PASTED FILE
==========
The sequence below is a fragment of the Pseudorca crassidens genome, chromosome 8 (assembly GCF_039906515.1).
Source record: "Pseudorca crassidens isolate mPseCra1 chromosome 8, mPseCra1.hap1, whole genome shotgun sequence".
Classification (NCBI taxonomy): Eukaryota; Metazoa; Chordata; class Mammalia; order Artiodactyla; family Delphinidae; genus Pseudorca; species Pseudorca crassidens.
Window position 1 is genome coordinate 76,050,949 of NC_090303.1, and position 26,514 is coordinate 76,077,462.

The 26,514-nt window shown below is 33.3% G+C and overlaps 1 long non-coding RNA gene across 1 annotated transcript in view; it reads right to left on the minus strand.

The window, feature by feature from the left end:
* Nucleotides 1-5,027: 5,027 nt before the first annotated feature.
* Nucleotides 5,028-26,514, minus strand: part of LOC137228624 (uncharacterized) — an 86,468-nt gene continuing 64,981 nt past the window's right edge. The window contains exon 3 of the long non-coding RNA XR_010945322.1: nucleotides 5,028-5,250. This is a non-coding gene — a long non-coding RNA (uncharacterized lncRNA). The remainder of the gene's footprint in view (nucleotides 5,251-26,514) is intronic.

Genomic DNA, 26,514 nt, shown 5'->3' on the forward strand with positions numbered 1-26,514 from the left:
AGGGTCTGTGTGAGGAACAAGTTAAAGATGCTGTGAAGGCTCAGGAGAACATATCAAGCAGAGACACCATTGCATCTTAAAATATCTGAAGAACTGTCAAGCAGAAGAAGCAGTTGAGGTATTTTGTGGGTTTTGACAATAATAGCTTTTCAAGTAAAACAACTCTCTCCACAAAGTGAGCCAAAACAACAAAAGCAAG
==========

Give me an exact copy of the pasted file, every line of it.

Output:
The sequence below is a fragment of the Pseudorca crassidens genome, chromosome 8 (assembly GCF_039906515.1).
Source record: "Pseudorca crassidens isolate mPseCra1 chromosome 8, mPseCra1.hap1, whole genome shotgun sequence".
Classification (NCBI taxonomy): Eukaryota; Metazoa; Chordata; class Mammalia; order Artiodactyla; family Delphinidae; genus Pseudorca; species Pseudorca crassidens.
Window position 1 is genome coordinate 76,050,949 of NC_090303.1, and position 26,514 is coordinate 76,077,462.

The 26,514-nt window shown below is 33.3% G+C and overlaps 1 long non-coding RNA gene across 1 annotated transcript in view; it reads right to left on the minus strand.

The window, feature by feature from the left end:
* Nucleotides 1-5,027: 5,027 nt before the first annotated feature.
* Nucleotides 5,028-26,514, minus strand: part of LOC137228624 (uncharacterized) — an 86,468-nt gene continuing 64,981 nt past the window's right edge. The window contains exon 3 of the long non-coding RNA XR_010945322.1: nucleotides 5,028-5,250. This is a non-coding gene — a long non-coding RNA (uncharacterized lncRNA). The remainder of the gene's footprint in view (nucleotides 5,251-26,514) is intronic.

Genomic DNA, 26,514 nt, shown 5'->3' on the forward strand with positions numbered 1-26,514 from the left:
AGGGTCTGTGTGAGGAACAAGTTAAAGATGCTGTGAAGGCTCAGGAGAACATATCAAGCAGAGACACCATTGCATCTTAAAATATCTGAAGAACTGTCAAGCAGAAGAAGCAGTTGAGGTATTTTGTGGGTTTTGACAATAATAGCTTTTCAAGTAAAACAACTCTCTCCACAAAGTGAGCCAAAACAACAAAAGCAAG